Chicago Symphony Orchestra
Will Present Concert Thursday
Appearing for the second consecu-
tive season on the Choral Union ser-
ies, the Chicago Symphony Orches-
tra under the direction of Desire De-
fauw, will present selections by Han-
del, Faure, Strauss and Franck in a
concert at 8:30 p.m. Thursday in Hill
Founded in 1891 by Theodore
Thomas, the symphony is the third
oldest orchestra in the United States.
Its 28-week season includes more
than 100 concerts in Chicago and
Now in his third year as conductor
of the famous orchestra, Dr. Defauw
was formerly director of the Brus-
sels Royal Conservatory Orchestra
and director and general musical ad-
visor of the Belgian radio. In 1906
he was chosen to lead the New Sym-
A ustrian Film Will
Play Here Tuesday
Austrian film stars, Willy Forst
and Paul Hoerbiger, are featured in
"The Merry Wives of Vienna" to be
shown at 8:30 p.m. Tuesday in the
Lydia Mendelssohn Theatre.
The operetta is an Austrian pro-
duction directed by Geza von Bol-
vary with musical score written by
Robert Stolz, composer of many light
operas. The German dialogue is sup-
plemented by English subtitles.
The film, which is an account of
Viennese life of 1875, is being pre-
sented by the Deutscher Verein in
conju iction with the Art Cinema,
New little suits that are
softly feminine or deftly
trimly tailored. A spring
version . . . strictly 1946
with broad shoulder line
.. tiny waist and inter-
esting sleeve develop-
ments ... Wonderful fab-
rics . . . wonderful styling.
phony in London, founded several
years earlier for the purpose of per-
forming new music. In Brussels he
founded the "Concerts Defauw," and
was later chosen director of the Con-
certs du Conservatoire, the leading
orchestra in Belgium.
Making his American debut with
Toscanini's NBC orchestra in 1939,
Dr. Defauw was engaged as musical
director and conductor of the Chi-
cago Symphony, succeeding the late
Frederick Stock, in 1943. Now in its
54th year, the orchestra has had only
Conservation agencies are working
with the public better than ever be-
fore in the developing and managing
of land for recreational purposes,
Prof. We;ren W. Chase of the School
of Forestry and Conservation said
"Consequently, conditions for rec-
reation are improving continually
through the better use of land and
the preservation of wildlife. In the
field of wildlife management," he
said, "our purpose is to apply facts
about birds and animals to land man-
agement, with the long-run view of
improving the land for forestry and
agriculture as well as for wildlife."
More of these conservation meas-
ures, such as the planting of trees and
shrubs, protecting areas from live-
stock grazing and adjusting the water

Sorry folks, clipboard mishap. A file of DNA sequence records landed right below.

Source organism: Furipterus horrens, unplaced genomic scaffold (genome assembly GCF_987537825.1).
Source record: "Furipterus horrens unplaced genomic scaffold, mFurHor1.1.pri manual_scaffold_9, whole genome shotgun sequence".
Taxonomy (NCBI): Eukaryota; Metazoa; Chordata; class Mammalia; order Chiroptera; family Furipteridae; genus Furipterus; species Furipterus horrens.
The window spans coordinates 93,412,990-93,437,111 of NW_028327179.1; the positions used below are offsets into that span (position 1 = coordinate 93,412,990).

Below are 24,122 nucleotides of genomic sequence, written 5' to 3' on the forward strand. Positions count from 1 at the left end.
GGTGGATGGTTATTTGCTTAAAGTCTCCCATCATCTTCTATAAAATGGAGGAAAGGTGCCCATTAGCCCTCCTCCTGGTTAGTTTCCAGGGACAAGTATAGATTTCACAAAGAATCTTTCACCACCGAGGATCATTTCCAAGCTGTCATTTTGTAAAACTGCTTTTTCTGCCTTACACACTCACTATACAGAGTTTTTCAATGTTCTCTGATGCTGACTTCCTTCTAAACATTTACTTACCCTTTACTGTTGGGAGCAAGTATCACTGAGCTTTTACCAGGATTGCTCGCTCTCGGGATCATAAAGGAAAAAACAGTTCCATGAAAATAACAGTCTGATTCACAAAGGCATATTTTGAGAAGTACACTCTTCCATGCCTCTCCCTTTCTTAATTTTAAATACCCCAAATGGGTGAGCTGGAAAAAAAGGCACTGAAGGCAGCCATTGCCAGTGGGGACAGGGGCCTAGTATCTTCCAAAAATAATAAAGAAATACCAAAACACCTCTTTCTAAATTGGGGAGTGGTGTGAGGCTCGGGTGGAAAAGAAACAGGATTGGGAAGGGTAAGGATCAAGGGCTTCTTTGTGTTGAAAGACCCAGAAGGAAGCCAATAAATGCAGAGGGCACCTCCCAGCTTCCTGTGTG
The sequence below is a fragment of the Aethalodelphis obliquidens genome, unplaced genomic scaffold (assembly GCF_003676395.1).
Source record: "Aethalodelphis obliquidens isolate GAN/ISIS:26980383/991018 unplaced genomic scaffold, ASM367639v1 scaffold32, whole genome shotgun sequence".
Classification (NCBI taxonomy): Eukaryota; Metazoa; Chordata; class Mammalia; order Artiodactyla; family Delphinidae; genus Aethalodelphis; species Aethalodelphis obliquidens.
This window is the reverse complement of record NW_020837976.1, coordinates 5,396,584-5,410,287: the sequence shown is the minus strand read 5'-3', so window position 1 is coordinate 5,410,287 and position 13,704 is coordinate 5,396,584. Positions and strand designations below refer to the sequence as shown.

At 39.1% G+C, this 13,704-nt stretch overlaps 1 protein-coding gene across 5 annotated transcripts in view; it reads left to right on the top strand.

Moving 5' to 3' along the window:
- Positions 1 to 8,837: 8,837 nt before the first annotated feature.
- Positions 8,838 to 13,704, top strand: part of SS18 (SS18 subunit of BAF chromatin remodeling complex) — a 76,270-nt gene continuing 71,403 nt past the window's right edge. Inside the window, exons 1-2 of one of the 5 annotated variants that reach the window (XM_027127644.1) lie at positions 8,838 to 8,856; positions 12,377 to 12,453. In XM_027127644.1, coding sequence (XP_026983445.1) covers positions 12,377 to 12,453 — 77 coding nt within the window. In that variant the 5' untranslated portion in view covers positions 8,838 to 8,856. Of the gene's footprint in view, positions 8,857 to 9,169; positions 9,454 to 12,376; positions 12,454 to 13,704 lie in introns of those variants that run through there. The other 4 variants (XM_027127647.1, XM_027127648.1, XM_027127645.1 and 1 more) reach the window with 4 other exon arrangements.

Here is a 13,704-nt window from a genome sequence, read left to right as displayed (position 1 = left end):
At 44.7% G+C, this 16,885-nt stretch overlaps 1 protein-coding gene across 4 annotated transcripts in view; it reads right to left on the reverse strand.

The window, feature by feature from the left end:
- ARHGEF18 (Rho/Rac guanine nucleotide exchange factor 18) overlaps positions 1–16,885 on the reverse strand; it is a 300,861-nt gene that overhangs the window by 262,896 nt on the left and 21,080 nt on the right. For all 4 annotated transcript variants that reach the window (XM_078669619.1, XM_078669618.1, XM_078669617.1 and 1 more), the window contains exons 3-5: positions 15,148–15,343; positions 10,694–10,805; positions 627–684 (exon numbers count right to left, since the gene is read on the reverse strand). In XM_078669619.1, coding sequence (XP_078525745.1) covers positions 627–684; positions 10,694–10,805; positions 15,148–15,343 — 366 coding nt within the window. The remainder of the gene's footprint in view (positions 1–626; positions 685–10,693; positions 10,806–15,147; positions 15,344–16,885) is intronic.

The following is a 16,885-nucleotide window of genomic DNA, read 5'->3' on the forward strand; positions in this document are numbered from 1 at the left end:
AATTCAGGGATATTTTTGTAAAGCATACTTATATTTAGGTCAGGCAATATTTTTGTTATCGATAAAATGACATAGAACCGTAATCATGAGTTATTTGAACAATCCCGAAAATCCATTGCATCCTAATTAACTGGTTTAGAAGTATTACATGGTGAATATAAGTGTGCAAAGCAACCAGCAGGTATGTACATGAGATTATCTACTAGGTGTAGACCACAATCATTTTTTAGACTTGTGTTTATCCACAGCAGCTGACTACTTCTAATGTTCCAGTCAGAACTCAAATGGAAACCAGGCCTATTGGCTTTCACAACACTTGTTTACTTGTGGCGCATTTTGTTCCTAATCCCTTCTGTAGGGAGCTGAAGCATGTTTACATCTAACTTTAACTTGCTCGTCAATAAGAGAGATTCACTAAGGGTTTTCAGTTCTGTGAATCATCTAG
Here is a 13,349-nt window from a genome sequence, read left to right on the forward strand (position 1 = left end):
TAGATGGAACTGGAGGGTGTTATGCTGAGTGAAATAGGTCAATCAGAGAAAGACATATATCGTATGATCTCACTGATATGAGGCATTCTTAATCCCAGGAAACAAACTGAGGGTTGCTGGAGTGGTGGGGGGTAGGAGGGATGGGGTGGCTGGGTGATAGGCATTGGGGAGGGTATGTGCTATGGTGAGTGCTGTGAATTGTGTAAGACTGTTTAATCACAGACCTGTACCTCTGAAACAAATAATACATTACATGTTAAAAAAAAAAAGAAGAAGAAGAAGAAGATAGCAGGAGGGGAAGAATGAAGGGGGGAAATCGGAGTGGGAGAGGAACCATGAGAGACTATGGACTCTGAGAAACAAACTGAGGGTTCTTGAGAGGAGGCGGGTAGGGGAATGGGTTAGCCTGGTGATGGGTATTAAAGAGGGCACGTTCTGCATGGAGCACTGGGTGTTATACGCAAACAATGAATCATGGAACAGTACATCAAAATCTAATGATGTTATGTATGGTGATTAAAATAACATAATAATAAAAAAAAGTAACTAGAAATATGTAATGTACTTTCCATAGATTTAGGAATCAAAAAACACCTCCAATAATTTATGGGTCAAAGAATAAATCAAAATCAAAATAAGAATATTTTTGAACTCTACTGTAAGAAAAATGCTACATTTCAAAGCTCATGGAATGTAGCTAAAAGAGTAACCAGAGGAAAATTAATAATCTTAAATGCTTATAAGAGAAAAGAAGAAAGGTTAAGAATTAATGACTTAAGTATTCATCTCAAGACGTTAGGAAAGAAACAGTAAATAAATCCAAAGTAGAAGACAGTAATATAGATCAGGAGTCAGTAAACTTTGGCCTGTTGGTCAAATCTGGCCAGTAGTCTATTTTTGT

levels in sloughs and marshes, Prof.
Chase said, are being applied all the
time, and common agricultural prac-
tices are being modified.
Dean Samuel T. Dana of the
School of Forestry and Conservation
will attend a meeting of the board of
directors of the American Forestry
Association Monday in New York.
The remainder of next week Dean
Dana will spend in Washington, D.C.,
with the Forestry Credit Committee
of the Farm Credit Administration.
Helen Briggs Will Present
Piano Reeital Tomorrow
Helen Briggs, pianist, will present a
recital consisting of the works of
Bach-Liszt, Beethoven, Brahms and
Scriabine at 8:30 p.m. tomorrow in
Lydia Menedelssohn Theatre.
The program will include the fol-
lowing compositions: "Prelude and
Fugue on Bach" by Bach-Liszt,
"Sonata, Opus 31a" by Beethoven,
"Three capriccio's, Opus 76" by
Brahms, and "Sonata-Fanta sie, Opus
19" by Scriabine.
Miss Briggs is a pupil of Mabel
Ross Rhead and a member of Mu PhiI
for carefree outdoor days. ..
or for just plain lounging about ..
slacks are your favorite outfit .
wonderfully warm all wool or part wool
to keep out chill breezes .
superb fit . . . in light teal blue,
grey, navy, brown, or black .
misses sizes . . . 7.95 to 16.95
A perfect time to pick a
new purse . . . many of the
finer ones are sale priced
soft Leathers, Patents,
Fabrics . . . and then
there are the new Plastic
Patents to look at too .. .
Mid-winter's best val-
ues tailored to perfec-
tion are these 100%
wool suits at January
Originally priced from
$29.95 to $49.95. Ex-
cellent for now and
later into spring.
Let us furnish you
with all your
Make WAHR'S your University Supply Headquarters. A trained staff
and our SPECIAL VETERANS' DEPARTMENT is organized to serve you
in every way.
DRAWING INSTRUMENTS .... STATIONERY .... FOUNTAIN PENS
p.kne nnkqnnir innlins for' AllUniversity Courses at